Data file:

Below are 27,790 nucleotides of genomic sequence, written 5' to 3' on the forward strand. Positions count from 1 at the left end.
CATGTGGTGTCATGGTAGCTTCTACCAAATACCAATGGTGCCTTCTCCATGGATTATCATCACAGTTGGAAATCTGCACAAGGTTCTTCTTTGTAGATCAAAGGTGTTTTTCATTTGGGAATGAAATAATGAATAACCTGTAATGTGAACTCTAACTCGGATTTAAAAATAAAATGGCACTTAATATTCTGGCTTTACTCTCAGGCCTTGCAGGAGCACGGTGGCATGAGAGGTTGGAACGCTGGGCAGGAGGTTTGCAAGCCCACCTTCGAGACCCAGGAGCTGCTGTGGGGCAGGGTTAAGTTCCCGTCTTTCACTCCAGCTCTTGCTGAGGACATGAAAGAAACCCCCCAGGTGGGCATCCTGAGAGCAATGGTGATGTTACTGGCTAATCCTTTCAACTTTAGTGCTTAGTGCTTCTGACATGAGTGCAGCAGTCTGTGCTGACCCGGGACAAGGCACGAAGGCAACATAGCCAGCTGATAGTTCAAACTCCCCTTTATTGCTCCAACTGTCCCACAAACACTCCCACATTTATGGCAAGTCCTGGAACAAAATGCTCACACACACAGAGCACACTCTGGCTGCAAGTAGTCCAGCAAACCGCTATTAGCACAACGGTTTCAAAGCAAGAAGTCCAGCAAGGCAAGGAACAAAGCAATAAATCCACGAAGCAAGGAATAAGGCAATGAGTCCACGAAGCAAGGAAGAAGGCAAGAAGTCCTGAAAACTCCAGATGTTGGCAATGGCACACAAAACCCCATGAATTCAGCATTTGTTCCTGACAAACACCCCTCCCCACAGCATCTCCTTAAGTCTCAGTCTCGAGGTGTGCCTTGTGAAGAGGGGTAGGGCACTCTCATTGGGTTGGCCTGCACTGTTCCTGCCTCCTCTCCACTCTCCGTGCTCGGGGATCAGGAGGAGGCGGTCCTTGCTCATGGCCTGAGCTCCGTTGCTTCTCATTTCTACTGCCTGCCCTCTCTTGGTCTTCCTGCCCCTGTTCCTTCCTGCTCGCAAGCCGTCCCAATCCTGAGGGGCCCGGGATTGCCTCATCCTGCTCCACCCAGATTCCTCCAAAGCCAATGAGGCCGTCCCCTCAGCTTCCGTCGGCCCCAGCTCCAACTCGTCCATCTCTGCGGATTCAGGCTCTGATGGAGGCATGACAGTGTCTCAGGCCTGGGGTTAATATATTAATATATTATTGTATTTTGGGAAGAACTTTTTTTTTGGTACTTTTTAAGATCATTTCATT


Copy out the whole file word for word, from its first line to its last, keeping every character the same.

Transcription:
Below are 27,790 nucleotides of genomic sequence, written 5' to 3' on the forward strand. Positions count from 1 at the left end.
CATGTGGTGTCATGGTAGCTTCTACCAAATACCAATGGTGCCTTCTCCATGGATTATCATCACAGTTGGAAATCTGCACAAGGTTCTTCTTTGTAGATCAAAGGTGTTTTTCATTTGGGAATGAAATAATGAATAACCTGTAATGTGAACTCTAACTCGGATTTAAAAATAAAATGGCACTTAATATTCTGGCTTTACTCTCAGGCCTTGCAGGAGCACGGTGGCATGAGAGGTTGGAACGCTGGGCAGGAGGTTTGCAAGCCCACCTTCGAGACCCAGGAGCTGCTGTGGGGCAGGGTTAAGTTCCCGTCTTTCACTCCAGCTCTTGCTGAGGACATGAAAGAAACCCCCCAGGTGGGCATCCTGAGAGCAATGGTGATGTTACTGGCTAATCCTTTCAACTTTAGTGCTTAGTGCTTCTGACATGAGTGCAGCAGTCTGTGCTGACCCGGGACAAGGCACGAAGGCAACATAGCCAGCTGATAGTTCAAACTCCCCTTTATTGCTCCAACTGTCCCACAAACACTCCCACATTTATGGCAAGTCCTGGAACAAAATGCTCACACACACAGAGCACACTCTGGCTGCAAGTAGTCCAGCAAACCGCTATTAGCACAACGGTTTCAAAGCAAGAAGTCCAGCAAGGCAAGGAACAAAGCAATAAATCCACGAAGCAAGGAATAAGGCAATGAGTCCACGAAGCAAGGAAGAAGGCAAGAAGTCCTGAAAACTCCAGATGTTGGCAATGGCACACAAAACCCCATGAATTCAGCATTTGTTCCTGACAAACACCCCTCCCCACAGCATCTCCTTAAGTCTCAGTCTCGAGGTGTGCCTTGTGAAGAGGGGTAGGGCACTCTCATTGGGTTGGCCTGCACTGTTCCTGCCTCCTCTCCACTCTCCGTGCTCGGGGATCAGGAGGAGGCGGTCCTTGCTCATGGCCTGAGCTCCGTTGCTTCTCATTTCTACTGCCTGCCCTCTCTTGGTCTTCCTGCCCCTGTTCCTTCCTGCTCGCAAGCCGTCCCAATCCTGAGGGGCCCGGGATTGCCTCATCCTGCTCCACCCAGATTCCTCCAAAGCCAATGAGGCCGTCCCCTCAGCTTCCGTCGGCCCCAGCTCCAACTCGTCCATCTCTGCGGATTCAGGCTCTGATGGAGGCATGACAGTGTCTCAGGCCTGGGGTTAATATATTAATATATTATTGTATTTTGGGAAGAACTTTTTTTTTGGTACTTTTTAAGATCATTTCATT